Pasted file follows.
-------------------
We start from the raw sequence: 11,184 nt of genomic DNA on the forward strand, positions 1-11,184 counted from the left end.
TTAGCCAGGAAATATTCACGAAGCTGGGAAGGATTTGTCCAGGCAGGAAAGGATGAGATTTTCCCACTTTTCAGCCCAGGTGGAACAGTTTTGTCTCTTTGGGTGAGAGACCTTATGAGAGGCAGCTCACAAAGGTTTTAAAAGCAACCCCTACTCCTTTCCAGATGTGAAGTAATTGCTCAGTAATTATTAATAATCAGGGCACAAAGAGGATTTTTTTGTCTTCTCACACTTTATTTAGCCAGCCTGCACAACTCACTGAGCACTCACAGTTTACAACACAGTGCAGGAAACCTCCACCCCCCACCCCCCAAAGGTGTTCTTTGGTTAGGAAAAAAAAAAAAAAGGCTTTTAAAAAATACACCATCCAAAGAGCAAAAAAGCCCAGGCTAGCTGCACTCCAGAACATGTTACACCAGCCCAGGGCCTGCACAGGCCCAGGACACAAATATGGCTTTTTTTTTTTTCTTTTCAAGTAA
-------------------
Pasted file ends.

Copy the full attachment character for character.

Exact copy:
We start from the raw sequence: 11,184 nt of genomic DNA on the forward strand, positions 1-11,184 counted from the left end.
TTAGCCAGGAAATATTCACGAAGCTGGGAAGGATTTGTCCAGGCAGGAAAGGATGAGATTTTCCCACTTTTCAGCCCAGGTGGAACAGTTTTGTCTCTTTGGGTGAGAGACCTTATGAGAGGCAGCTCACAAAGGTTTTAAAAGCAACCCCTACTCCTTTCCAGATGTGAAGTAATTGCTCAGTAATTATTAATAATCAGGGCACAAAGAGGATTTTTTTGTCTTCTCACACTTTATTTAGCCAGCCTGCACAACTCACTGAGCACTCACAGTTTACAACACAGTGCAGGAAACCTCCACCCCCCACCCCCCAAAGGTGTTCTTTGGTTAGGAAAAAAAAAAAAAAGGCTTTTAAAAAATACACCATCCAAAGAGCAAAAAAGCCCAGGCTAGCTGCACTCCAGAACATGTTACACCAGCCCAGGGCCTGCACAGGCCCAGGACACAAATATGGCTTTTTTTTTTTTCTTTTCAAGTAA